|Type of Place||Independent City or Town|
|Metro Area?||Independent City or Town|
|Politics c. 1860?||Don't Know|
|Unions, Organized Labor?||Don't Know|
|Sundown Town Status|
|Confirmed Sundown Town?||Always Biracial|
|Year of Greatest Interest||1944|
|Was there an ordinance?||Don't Know|
|Still Sundown?||Surely Not|
|Tell Dr. Loewen More About This Town|| |
|"Barred: Non-Whites Restricted From Urban Areas By Salt Lake Realtors," Pittsburgh Courier, 5/20/1944"
"A circular sent Negro leaders referred to an article in the Sunday, May 7 issue of the Salt Lake Tribune, local daily, by D. Carlos Kimball, chairman of a so-called "Non-White Housing Control Committee," which stated that "pledges to restrict non-whites from white communities have been signed by most Salt Lake real estate dealers in accordance with the National Association of Real Estate Boards' code of ethics which forbids the sale of property to anyone who might 'lower community standards.'"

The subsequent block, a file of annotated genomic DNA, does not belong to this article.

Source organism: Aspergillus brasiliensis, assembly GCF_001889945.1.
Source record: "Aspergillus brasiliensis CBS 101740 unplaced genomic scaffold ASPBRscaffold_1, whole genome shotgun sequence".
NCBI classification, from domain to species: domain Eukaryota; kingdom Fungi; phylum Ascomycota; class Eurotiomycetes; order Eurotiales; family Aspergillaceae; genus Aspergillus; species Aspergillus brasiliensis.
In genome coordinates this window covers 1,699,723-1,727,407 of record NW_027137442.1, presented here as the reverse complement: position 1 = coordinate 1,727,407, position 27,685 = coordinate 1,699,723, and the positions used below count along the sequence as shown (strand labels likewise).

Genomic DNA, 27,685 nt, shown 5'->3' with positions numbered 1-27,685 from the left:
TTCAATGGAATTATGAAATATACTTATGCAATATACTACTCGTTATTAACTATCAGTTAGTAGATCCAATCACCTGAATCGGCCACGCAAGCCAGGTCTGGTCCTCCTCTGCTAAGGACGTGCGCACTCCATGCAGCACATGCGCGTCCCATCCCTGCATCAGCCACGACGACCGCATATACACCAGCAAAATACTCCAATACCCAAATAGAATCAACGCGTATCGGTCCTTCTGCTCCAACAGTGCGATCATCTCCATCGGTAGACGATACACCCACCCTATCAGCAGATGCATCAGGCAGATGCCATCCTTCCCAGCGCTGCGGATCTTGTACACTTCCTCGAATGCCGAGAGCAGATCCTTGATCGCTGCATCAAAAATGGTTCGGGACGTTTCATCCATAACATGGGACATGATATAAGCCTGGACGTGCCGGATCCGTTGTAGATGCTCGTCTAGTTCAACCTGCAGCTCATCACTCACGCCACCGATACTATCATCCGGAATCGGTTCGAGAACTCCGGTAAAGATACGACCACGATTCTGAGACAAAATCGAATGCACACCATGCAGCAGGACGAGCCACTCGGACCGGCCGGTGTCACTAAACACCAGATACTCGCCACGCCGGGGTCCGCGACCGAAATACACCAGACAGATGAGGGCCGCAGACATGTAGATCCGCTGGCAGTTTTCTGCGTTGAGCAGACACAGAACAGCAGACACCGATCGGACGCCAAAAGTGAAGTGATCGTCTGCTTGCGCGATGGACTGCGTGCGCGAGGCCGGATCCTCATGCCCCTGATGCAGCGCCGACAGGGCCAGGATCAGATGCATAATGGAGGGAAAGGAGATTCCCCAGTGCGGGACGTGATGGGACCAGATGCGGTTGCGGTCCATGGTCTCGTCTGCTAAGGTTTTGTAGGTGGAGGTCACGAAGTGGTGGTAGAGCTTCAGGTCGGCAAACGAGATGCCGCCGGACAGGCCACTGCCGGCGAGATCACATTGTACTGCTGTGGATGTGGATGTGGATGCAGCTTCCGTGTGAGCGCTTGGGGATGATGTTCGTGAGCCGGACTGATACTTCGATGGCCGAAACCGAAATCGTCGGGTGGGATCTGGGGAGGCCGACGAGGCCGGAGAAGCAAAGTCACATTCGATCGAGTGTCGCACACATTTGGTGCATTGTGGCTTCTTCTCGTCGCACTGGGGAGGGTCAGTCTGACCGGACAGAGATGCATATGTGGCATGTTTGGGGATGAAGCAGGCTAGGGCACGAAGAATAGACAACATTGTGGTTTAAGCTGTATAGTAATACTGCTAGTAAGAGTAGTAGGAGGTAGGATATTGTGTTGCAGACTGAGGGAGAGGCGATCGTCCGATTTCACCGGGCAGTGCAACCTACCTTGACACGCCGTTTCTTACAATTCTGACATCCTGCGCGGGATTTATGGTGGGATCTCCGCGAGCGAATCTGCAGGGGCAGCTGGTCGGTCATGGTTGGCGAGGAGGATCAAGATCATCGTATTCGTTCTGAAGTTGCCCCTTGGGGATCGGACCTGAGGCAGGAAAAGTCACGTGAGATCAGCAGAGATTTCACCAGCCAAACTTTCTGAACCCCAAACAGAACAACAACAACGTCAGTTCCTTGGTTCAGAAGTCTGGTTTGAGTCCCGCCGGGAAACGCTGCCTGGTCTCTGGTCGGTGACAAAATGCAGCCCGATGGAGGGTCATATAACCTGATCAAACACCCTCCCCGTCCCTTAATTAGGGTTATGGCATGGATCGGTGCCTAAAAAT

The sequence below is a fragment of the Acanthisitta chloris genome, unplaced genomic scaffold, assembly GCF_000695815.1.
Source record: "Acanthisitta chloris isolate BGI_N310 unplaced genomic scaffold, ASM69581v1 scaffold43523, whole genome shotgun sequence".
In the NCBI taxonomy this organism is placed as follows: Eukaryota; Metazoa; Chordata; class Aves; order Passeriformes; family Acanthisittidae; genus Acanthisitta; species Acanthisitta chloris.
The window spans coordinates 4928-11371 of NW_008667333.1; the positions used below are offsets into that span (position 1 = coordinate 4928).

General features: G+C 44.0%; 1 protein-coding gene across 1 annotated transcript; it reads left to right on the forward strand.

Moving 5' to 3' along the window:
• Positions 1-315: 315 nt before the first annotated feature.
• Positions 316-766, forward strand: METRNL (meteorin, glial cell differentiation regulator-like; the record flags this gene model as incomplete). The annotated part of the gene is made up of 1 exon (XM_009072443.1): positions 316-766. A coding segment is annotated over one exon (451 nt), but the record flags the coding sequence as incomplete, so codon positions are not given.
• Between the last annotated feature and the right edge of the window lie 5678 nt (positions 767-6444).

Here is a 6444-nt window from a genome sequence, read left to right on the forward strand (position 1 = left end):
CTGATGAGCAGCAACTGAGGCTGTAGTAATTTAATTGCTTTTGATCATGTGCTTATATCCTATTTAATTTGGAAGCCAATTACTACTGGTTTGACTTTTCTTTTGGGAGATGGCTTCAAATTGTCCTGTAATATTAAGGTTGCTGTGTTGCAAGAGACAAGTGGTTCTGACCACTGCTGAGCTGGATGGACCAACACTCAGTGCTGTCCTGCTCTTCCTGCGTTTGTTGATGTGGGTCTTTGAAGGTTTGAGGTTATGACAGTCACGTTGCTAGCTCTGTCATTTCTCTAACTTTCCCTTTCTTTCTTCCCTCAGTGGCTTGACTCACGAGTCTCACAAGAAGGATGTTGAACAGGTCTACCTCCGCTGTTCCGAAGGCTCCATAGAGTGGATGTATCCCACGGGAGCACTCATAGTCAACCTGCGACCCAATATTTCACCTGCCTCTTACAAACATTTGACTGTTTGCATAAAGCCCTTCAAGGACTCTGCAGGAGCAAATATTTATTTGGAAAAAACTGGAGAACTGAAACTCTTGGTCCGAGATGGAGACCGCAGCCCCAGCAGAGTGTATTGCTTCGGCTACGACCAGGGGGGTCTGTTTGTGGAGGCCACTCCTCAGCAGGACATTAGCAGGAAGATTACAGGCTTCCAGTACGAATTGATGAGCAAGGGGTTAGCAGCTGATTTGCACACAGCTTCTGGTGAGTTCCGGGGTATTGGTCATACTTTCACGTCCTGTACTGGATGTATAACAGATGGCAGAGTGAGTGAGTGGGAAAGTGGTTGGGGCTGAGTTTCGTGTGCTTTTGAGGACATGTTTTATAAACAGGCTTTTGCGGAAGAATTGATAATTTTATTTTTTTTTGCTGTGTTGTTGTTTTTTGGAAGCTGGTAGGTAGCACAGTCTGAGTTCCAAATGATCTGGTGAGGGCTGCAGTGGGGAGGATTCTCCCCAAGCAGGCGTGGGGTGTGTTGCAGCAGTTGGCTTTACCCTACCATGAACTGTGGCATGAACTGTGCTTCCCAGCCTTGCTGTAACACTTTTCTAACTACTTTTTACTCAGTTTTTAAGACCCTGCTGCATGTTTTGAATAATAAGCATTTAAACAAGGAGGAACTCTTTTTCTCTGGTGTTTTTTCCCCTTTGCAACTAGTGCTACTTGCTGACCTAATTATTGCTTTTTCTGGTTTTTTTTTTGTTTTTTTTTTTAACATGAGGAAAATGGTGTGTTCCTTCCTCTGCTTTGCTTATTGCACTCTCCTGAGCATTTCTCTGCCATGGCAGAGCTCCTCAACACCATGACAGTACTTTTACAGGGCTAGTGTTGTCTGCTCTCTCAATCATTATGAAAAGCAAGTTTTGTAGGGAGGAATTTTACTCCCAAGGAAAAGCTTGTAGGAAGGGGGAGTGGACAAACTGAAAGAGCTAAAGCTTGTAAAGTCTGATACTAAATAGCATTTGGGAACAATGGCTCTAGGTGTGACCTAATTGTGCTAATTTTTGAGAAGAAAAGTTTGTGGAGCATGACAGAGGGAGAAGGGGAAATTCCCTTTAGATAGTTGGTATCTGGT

"S.L. Realtors Restrict Housing of Nonwhites in Urban Areas," Salt Lake Tribune, 5/7/1944:
"Pledges to restrict nonwhites from white communities have been signed by most Salt Lake real estate dealers in accordance with the National Association of Real Estate Boards' code of ethics which forbids the sale of property to anyone who might 'lower community standards,'" D. Carlos Kimball, chairman, nonwhite housing control committee, Salt Lake real estate board, disclosed Saturday.
"'Nonwhites have a tendency to congregate. When a few filter into a white community, more usually follow. Then the whites leave, and the land value goes down,' he declared...."
"He referred to the recent influx of Negroes, pointing out laconically that 'we are not encouraging their growth.'"
Salt Lake City had a black detective on its police force in 1890 (John McCormick, The Gathering Place (Salt Lake City: Signature, 2000), 68). No blacks at all on police force in 1960s and 1970s, according to clipping in SLC Library. The police chief claimed he was trying to hire one.
From Richard Ulibarri, "Utah's Unassimilated Minorities," in Richard Poll, ed., Utah's History (Provo: BYU Press, 1978):
"Concert singer Marian Anderson was allowed to stay at the Hotel Utah on the condition that she use the freight elevator." KKK was active in Utah "and, as elsewhere, Blacks were the prime targets. In 1939 Salt Lake City commissioners received a petition bearing 1,000 signatures asking that Blacks living in the city be restricted to one residential area." Did not get enacted. The core areas of SLC and Ogden housed "at least 80% of Utah's total Black population," however. (Ulibarri 634-35)